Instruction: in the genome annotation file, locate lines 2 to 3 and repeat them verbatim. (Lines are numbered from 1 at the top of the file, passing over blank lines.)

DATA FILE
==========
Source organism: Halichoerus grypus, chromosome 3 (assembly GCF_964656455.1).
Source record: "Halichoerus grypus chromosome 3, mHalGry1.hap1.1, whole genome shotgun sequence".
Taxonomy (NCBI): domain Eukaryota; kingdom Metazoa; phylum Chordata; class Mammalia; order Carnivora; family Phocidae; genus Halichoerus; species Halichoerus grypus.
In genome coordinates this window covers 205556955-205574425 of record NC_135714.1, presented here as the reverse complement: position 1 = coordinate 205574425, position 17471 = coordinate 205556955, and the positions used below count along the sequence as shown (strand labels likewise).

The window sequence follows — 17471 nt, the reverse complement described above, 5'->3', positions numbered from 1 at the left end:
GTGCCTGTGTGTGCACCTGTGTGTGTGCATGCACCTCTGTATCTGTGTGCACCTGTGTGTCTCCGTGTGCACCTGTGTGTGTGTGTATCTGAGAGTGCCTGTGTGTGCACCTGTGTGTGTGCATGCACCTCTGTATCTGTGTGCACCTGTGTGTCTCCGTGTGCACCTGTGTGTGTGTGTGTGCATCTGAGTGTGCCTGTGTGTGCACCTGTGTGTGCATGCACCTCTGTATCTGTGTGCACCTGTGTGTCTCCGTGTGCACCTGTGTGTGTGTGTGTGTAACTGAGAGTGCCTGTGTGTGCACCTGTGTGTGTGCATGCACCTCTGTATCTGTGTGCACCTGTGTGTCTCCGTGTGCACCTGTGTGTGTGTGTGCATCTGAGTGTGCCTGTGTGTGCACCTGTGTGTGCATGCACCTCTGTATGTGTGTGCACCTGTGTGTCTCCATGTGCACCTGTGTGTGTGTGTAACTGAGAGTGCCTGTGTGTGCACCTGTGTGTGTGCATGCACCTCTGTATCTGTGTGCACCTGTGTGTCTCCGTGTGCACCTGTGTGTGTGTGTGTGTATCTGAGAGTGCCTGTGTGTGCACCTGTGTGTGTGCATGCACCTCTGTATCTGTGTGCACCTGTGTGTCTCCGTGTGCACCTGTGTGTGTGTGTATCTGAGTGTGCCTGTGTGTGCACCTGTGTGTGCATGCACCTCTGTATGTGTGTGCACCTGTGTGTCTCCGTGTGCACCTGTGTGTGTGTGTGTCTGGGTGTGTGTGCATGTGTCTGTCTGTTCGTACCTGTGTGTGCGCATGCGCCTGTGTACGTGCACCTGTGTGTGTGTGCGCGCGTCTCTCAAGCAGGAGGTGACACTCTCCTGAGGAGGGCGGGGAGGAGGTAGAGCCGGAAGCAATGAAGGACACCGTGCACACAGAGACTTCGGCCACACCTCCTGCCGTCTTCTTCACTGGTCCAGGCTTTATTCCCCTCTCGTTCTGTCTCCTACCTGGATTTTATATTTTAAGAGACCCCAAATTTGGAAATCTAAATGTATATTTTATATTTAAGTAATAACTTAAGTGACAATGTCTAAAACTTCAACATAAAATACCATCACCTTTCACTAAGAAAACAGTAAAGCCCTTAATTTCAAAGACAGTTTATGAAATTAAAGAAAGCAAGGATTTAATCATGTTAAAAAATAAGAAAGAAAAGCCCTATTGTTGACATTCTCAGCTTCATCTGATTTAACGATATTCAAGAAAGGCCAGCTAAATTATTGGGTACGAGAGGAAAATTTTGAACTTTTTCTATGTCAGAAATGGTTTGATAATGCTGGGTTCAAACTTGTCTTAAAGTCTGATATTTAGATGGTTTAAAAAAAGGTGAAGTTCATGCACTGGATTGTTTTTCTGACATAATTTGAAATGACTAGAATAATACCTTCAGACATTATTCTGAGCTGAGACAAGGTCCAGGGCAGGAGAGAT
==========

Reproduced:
Source record: "Halichoerus grypus chromosome 3, mHalGry1.hap1.1, whole genome shotgun sequence".
Taxonomy (NCBI): domain Eukaryota; kingdom Metazoa; phylum Chordata; class Mammalia; order Carnivora; family Phocidae; genus Halichoerus; species Halichoerus grypus.